Architecture

Careers in Historic Preservation

Historic preservation is a pervasive, enduring national movement driven by the public’s fascination with the past in the form of old buildings, neighborhoods, Main Streets, and landscapes. Rather than focusing on preserving houses or villages as museums, the modern preservation profession emphasizes adapting old buildings to new uses.

There’s more to the historic built environment than the “plus factor”—features people admire, such as high ceilings, elaborate or simple woodwork, decorative tile, and fireplaces that are works of art in themselves. Beyond this aesthetic is an emotional attraction. Living in an old house or working in an old building provides a sense of heritage and connects individuals to the past.

The nation’s interest in historic preservation is growing, and today it is a living, breathing, and functional way of life. Historic preservation professional skills are needed by communities across the country that want to preserve their built heritage for future generations.

Types of Projects
Professionals in this field deal with the complex challenges of rejuvenating the historic core districts of cities, maintaining a sense of identity in small towns, revitalizing neighborhoods, preserving rural areas, and restoring historic landmarks and landscapes.

This diverse discipline focuses on preserving a variety of historic places where people live and work, including:

  • houses and schools 
  • commercial buildings
  • religious structures
  • industrial structures
  • Main Streets
  • neighborhoods
  • designed landscapes
  • rural countrysides

Project Roles
Historic preservationists try to find ways to preserve historic features of an old building while making changes needed for new life.

  • The effort to adapt old buildings to new uses sometimes requires careful research into uses for which a demand exists, as well as a search for grants, tax credits, and loans.
  • Preservation professionals also assess what’s wrong with old buildings and make sensitive yet fiscally sound recommendations for repair and rehabilitation.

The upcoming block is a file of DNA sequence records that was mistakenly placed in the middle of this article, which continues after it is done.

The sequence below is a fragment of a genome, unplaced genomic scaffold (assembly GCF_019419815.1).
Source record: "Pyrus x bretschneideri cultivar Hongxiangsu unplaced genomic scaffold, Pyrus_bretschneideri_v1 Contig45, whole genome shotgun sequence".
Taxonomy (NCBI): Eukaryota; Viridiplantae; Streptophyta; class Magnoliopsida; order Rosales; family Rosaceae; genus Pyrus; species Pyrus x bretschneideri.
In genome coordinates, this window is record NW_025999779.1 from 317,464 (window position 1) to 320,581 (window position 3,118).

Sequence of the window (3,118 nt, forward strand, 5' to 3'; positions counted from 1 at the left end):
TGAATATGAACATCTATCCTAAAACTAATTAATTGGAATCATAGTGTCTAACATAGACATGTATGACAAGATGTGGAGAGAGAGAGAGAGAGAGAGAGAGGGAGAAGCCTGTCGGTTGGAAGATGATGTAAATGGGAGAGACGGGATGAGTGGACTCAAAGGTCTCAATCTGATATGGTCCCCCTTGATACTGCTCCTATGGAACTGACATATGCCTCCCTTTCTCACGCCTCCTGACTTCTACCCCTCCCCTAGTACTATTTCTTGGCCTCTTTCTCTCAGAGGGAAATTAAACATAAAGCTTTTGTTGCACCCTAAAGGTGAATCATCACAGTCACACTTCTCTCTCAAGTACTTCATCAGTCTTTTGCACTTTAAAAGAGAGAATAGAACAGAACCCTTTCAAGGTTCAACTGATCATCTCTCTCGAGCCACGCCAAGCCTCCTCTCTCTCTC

• Often they help building owners obtain historic preservation tax credits and apply for buildings and districts to be listed on the National Register of Historic Places.
  • Some preservation professionals participate in a protective environmental review of federal projects and their effect on historic properties.
  • Others help communities protect historic districts and landmarks through preservation ordinances or assist local preservationists in developing strategies for saving endangered landmarks.
  • Work in this field includes producing drawings, assessments, plans, and documents; conducting paint and mortar analysis; and communicating effectively with clients and organizations.

Job Opportunities
Preservation professionals take a wide variety of positions in the public and private sectors.

  • Many find employment in state historic preservation offices, consulting firms, local preservation commissions, state historic sites, and nonprofit preservation groups such as the Indiana Landmarks, the nation’s largest nonprofit, private statewide preservation organization. Others work for the National Trust for Historic Preservation and the National Park Service.
  • With the growing interest in historic preservation, job opportunities in this field are abundant. Students typically land entry-level positions within four months of graduation.

For more information, contact Mary Ann Heidemann maheidemann@bsu.edu, director, graduate program in historic preservation.